No. According to the geologic map, this is the eroded heart of a ring fracture dome of the giant Emory caldera, erupted some 34.9 million years ago. We’re looking at spectacularly flow-banded rhyolite of the Mimbres Formation, not algae-deposited limestone of the Lake Valley Limestone.
Maybe if I can’t tell a rhyolite from a limestone, I should just pack it in now. Then again, I didn’t bring the bottle of hydrochloric acid to test rock for carbonates; we would be dropping no acid on this trip. And we were on a road where we were told there were excellent fossil beds, in an area where the limestone is known for its bioherms (fossil reef mounds). We were seeing exactly what we expected to see.
And this is what a stromatolite, one form of algal mound, looks like:
You have to admit that there is some resemblance.
That said, this is still a pretty cool part of the Lake Valley story. The Emory caldera was huge; much larger than the Valles caldera. The rock here solidified from residual magma from the big caldera eruption, which oozed out of the ring fracture where the caldera had collapsed. The magma was the source of the metal-rich hydrothermal fluids that deposited silver ore at Lake Valley just to the east.
By now we realize we’ve taken the wrong side road for hunting fossils. We head north and find the right one. Across the road is a ridge of interesting rock.
This looks to me like some very ancient metamorphosed rock, perhaps a Precambrian quartzite metamorphosed from a breccia.
We continue up the ridge and find more of the same. It really does look like a quartzite. I’m not so far off this time; this area turns out to be named Quartzite Ridge, and the rock here is Fusselman Dolomite that the map indicates has been locally silicified. No fossils, alas.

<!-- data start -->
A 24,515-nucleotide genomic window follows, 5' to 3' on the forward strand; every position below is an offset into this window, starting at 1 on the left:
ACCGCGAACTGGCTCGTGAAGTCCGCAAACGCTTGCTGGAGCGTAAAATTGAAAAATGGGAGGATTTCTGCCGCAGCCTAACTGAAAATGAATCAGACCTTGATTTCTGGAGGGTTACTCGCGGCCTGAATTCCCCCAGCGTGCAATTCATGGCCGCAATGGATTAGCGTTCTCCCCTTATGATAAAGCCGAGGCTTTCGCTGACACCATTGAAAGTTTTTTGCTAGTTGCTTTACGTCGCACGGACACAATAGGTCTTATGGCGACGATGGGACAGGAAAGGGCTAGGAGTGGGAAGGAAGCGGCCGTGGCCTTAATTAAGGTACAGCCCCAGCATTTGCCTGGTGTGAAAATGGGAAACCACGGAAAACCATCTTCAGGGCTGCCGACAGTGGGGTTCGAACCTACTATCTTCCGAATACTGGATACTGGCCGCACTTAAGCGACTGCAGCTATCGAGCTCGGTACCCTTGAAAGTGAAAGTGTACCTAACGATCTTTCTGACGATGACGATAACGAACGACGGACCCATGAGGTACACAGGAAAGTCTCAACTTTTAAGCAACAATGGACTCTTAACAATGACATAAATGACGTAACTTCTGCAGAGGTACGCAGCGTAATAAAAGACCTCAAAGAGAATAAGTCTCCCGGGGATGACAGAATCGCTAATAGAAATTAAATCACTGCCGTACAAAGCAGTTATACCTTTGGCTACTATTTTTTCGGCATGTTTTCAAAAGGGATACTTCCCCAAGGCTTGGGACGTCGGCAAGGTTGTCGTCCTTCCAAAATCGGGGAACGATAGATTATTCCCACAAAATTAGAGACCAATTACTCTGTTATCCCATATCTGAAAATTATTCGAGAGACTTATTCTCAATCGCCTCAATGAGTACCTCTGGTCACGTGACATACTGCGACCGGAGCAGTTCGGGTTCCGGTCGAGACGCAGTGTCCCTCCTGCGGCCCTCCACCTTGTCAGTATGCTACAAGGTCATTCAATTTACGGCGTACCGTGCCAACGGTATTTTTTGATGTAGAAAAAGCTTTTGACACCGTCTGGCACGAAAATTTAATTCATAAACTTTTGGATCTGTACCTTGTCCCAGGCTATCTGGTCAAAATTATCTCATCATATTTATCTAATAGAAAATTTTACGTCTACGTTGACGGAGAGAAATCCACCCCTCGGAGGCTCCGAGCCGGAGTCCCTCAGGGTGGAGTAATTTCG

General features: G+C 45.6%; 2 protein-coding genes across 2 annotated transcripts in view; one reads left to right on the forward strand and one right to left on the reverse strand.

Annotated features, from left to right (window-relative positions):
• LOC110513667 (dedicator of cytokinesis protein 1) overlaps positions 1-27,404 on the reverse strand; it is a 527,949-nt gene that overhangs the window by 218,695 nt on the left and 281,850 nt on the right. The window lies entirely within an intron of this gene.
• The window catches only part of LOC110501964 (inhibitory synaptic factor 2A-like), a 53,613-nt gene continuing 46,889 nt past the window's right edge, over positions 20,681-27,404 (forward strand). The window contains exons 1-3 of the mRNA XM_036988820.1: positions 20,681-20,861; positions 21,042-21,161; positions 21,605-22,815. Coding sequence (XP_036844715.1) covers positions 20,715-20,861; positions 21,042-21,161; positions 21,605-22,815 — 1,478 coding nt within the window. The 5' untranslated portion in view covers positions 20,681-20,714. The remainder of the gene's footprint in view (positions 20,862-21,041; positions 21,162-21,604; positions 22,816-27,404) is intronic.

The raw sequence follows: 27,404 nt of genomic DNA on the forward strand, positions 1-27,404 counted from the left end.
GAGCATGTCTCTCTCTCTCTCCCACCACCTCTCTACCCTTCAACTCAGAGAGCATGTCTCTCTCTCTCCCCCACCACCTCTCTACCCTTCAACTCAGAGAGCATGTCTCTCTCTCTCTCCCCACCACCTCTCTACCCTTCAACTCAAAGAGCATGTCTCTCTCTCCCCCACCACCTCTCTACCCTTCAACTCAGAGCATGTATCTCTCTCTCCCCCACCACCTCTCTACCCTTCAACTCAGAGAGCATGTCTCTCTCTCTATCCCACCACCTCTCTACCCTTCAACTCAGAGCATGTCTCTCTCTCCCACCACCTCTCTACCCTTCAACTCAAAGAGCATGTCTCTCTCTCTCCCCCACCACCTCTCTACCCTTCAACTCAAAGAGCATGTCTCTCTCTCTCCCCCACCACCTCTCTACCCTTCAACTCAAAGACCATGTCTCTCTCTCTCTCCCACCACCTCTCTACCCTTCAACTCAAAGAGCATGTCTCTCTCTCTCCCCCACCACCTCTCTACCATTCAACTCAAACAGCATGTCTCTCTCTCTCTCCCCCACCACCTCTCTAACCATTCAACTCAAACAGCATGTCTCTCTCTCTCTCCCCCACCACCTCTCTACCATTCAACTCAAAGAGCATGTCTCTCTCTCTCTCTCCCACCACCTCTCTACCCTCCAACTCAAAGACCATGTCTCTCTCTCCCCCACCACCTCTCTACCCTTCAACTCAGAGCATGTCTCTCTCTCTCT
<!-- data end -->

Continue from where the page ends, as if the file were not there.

Further on we come across some Fusselman Formation that has not been silicified.
Here the dolomite has a characteristic weathered look, called karst texture, that indicates the rock was exposed and eroded before being buried again in the sediments that became the Percha Shale.
Almost certainly evening primrose family, possibly Clarkia rubicunda.
The Lake Valley area seen from the top of the ridge.
We’re not going to find fossils in this dolomite. We are returning to the car when we see that the car appears to be rolling backwards down the road to the highway. Snow. We look more closely and decide it’s not Gary’s car after all. And it appears to be under a driver’s control. But we do not breathe easy until we finally are able to see around a clump of trees that Gary’s car is still there.
Road cut further up the road.
The map identifies this as El Paso Formation, an Ordovician formation. The map says it’s fossil-bearing, but we find none here.
The next couple of road cuts are also unpromising. We give up when we hit a cut that is clearly volcanic.
More Rubio Peak Formation.
We head to our final fossil hunting ground, Apache Peak: